The Week in Soil

A social enterprise is using Paris’ organic waste (30% of all waste produced in Paris) which would normally go into landfill and turning it into compost which they then sell to farmers. Cyclists pick up the waste from restaurants and hotels and transport it to one of the six composters across France. The compost is then, ultimately, sold to farmers.

At the University of Connecticut, researchers have designed and tested a new soil moisture sensor. They believe that the sensor will be able to reduce water consumption by 35%. The current sensors used are said to have problems with low resolution, however, this new sensor has high spatio-temporal resolution data, which is required for hydrology model development. Additionally, this sensor only costs $2, in comparison to sensors currently on the market which can cost up to $1000.

Australia’s mangroves are a great sink of carbon, storing 20m tonnes of carbon annually. However, degradation of the mangroves from coastal developments, dredging and climate change are causing the mangroves to emit up to 3m tonnes of carbon dioxide per year.

A new study, conducted by the Michigan State University, states that by increasing the biodiversity of soils, i.e. by growing a greater variety of plants or crops increases the volume of carbon stored in the soils. In addition to this, there are other benefits including healthier soils and plants and wildlife habitats. Plant biodiversity causes a healthier soil pore structure, which promotes soil aggregation which store carbon.

Another study, conducted by the RUDN University and Huazhong Agricultural University have dfound that by adding certain carbon compounds into the soil, the phosphorus availability increases in paddy fields. This may reduce the dependency on phosphorus fertilisers in paddy fields.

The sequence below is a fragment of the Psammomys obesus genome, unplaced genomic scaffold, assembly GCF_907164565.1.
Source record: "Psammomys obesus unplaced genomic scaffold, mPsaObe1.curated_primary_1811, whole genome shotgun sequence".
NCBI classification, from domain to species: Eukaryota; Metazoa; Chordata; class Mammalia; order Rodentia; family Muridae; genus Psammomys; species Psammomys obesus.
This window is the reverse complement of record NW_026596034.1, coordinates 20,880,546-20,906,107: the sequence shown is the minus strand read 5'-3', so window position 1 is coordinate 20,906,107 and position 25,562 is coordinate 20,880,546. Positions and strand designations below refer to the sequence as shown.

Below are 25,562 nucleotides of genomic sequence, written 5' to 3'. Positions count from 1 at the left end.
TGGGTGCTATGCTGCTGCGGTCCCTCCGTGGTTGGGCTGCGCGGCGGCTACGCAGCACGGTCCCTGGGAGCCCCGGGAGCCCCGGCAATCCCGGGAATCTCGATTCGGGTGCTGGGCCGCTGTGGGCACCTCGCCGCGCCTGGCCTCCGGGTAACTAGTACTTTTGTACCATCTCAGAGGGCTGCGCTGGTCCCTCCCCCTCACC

P-sense is a new test which enables farmers to test for phosphorus levels in the field, as opposed to sending off samples to a laboratory, thereby decreasing time and costs. This may then decrease in excess phosphorus added to fields and run-off to water bodies.

This farmer, based in Norfolk, is changing up his usual crops by planting miscanthus, which he will then sell to his local power station. Research suggests that growing miscanthus is able to add soil organic matter, improve earthworm biodiversity and soil stability.

A new report by the Soil Association has found that by buying an organic cotton T-shirt instead of a conventional cotton T-shirt, you can save up to 2,457 litres of water. Additionally, conventional cotton uses nearly a quarter of all pesticides which are produced.

Dr Debbie McConnell, from Agri-Food and Biosciences has stated that by maintaining the optimal pH of grassland soils, more carbon is able to be sequestered in the soils. Grassland often tends to be too acidic, so liming is often used to decrease the pH of the soils.

Finally, at the Conservative Party Conference, held this week in Manchester. The National Farming Union held a debate where Brexit and animal welfare were the hot topics.